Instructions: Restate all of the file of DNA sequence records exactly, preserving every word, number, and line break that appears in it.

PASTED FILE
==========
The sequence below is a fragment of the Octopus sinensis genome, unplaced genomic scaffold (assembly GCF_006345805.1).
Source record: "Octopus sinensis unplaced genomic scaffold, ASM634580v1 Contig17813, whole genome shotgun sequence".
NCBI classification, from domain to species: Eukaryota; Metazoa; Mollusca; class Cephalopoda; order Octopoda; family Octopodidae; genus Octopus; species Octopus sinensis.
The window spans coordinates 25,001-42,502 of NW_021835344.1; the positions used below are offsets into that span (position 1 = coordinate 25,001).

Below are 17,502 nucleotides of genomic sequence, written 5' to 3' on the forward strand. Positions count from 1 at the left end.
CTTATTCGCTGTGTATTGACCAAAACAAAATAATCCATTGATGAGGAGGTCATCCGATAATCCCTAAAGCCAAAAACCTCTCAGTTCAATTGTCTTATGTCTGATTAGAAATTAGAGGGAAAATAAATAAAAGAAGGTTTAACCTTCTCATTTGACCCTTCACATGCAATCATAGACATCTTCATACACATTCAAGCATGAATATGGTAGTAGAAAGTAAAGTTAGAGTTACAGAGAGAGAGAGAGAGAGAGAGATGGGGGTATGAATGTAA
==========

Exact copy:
The sequence below is a fragment of the Octopus sinensis genome, unplaced genomic scaffold (assembly GCF_006345805.1).
Source record: "Octopus sinensis unplaced genomic scaffold, ASM634580v1 Contig17813, whole genome shotgun sequence".
NCBI classification, from domain to species: Eukaryota; Metazoa; Mollusca; class Cephalopoda; order Octopoda; family Octopodidae; genus Octopus; species Octopus sinensis.
The window spans coordinates 25,001-42,502 of NW_021835344.1; the positions used below are offsets into that span (position 1 = coordinate 25,001).

Below are 17,502 nucleotides of genomic sequence, written 5' to 3' on the forward strand. Positions count from 1 at the left end.
CTTATTCGCTGTGTATTGACCAAAACAAAATAATCCATTGATGAGGAGGTCATCCGATAATCCCTAAAGCCAAAAACCTCTCAGTTCAATTGTCTTATGTCTGATTAGAAATTAGAGGGAAAATAAATAAAAGAAGGTTTAACCTTCTCATTTGACCCTTCACATGCAATCATAGACATCTTCATACACATTCAAGCATGAATATGGTAGTAGAAAGTAAAGTTAGAGTTACAGAGAGAGAGAGAGAGAGAGAGATGGGGGTATGAATGTAA